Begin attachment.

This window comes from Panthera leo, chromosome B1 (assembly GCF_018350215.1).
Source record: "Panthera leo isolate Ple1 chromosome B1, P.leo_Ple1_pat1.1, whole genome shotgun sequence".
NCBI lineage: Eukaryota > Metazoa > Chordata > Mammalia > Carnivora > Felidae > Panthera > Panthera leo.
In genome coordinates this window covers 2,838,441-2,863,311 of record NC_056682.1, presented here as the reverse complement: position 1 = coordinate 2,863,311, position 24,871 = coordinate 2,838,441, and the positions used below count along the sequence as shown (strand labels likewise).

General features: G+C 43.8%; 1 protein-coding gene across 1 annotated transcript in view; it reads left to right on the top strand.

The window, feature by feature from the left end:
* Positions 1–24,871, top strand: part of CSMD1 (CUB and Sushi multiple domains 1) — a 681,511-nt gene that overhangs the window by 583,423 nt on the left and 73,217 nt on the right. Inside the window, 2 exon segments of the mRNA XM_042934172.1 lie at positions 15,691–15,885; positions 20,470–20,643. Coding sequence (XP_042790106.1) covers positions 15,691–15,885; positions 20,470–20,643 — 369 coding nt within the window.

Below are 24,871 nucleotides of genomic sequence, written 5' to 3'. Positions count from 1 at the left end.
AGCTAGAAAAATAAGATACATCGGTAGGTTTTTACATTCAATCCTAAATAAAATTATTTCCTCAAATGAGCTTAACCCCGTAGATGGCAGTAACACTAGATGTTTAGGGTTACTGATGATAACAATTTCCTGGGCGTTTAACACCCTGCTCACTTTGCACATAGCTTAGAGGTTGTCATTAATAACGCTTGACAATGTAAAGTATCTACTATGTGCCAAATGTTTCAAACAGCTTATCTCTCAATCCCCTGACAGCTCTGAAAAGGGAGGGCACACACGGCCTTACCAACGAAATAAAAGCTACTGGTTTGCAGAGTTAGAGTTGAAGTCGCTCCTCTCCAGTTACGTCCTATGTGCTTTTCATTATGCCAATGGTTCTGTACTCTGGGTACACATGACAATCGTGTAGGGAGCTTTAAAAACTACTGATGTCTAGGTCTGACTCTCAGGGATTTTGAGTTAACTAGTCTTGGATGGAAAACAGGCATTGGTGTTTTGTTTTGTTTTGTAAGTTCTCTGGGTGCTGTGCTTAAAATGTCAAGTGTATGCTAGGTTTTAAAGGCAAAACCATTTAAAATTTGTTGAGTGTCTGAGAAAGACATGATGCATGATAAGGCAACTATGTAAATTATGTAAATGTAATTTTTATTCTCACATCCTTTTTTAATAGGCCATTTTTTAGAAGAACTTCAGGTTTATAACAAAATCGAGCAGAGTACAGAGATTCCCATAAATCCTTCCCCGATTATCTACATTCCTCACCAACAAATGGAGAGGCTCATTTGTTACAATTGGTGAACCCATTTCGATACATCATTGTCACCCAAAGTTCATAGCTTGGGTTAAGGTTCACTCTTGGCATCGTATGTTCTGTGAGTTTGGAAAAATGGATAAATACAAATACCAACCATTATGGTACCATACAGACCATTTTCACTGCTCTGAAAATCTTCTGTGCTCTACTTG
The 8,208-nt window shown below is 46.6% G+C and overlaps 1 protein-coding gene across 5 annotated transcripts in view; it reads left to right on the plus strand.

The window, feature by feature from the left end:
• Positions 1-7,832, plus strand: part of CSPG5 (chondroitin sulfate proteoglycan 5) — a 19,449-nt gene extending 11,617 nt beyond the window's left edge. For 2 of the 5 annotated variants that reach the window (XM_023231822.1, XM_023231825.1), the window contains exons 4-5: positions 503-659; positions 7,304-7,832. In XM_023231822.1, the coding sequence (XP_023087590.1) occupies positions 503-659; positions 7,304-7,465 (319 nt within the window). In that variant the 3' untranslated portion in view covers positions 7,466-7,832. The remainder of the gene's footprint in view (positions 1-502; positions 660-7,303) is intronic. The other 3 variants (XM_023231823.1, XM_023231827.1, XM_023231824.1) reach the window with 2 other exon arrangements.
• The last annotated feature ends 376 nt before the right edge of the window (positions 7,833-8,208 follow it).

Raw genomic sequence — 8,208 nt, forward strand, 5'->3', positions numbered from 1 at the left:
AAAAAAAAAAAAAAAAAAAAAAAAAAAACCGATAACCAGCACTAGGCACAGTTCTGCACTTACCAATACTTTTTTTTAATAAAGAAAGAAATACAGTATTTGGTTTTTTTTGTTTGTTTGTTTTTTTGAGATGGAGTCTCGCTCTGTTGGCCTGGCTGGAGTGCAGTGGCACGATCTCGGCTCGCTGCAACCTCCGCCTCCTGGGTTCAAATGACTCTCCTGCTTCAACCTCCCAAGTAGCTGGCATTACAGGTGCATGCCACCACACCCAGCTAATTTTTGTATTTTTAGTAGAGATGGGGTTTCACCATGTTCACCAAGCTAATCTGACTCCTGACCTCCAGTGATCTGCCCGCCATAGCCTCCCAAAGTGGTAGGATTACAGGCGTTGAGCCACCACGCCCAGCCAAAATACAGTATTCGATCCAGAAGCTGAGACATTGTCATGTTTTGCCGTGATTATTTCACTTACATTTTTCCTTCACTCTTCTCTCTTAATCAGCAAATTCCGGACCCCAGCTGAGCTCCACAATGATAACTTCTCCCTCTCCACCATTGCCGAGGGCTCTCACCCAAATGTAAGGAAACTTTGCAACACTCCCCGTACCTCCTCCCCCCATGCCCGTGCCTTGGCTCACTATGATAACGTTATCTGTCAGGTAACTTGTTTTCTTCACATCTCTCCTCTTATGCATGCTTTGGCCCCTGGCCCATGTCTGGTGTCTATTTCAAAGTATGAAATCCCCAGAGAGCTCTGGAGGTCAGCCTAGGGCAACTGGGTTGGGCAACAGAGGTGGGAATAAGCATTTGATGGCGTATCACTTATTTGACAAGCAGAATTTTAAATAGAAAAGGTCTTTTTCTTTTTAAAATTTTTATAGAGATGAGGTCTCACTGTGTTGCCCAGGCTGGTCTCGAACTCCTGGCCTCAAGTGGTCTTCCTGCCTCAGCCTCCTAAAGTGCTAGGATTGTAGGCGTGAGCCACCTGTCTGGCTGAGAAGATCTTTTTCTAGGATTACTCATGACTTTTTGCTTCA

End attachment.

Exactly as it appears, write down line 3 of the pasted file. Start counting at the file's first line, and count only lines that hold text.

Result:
NCBI lineage: Eukaryota > Metazoa > Chordata > Mammalia > Carnivora > Felidae > Panthera > Panthera leo.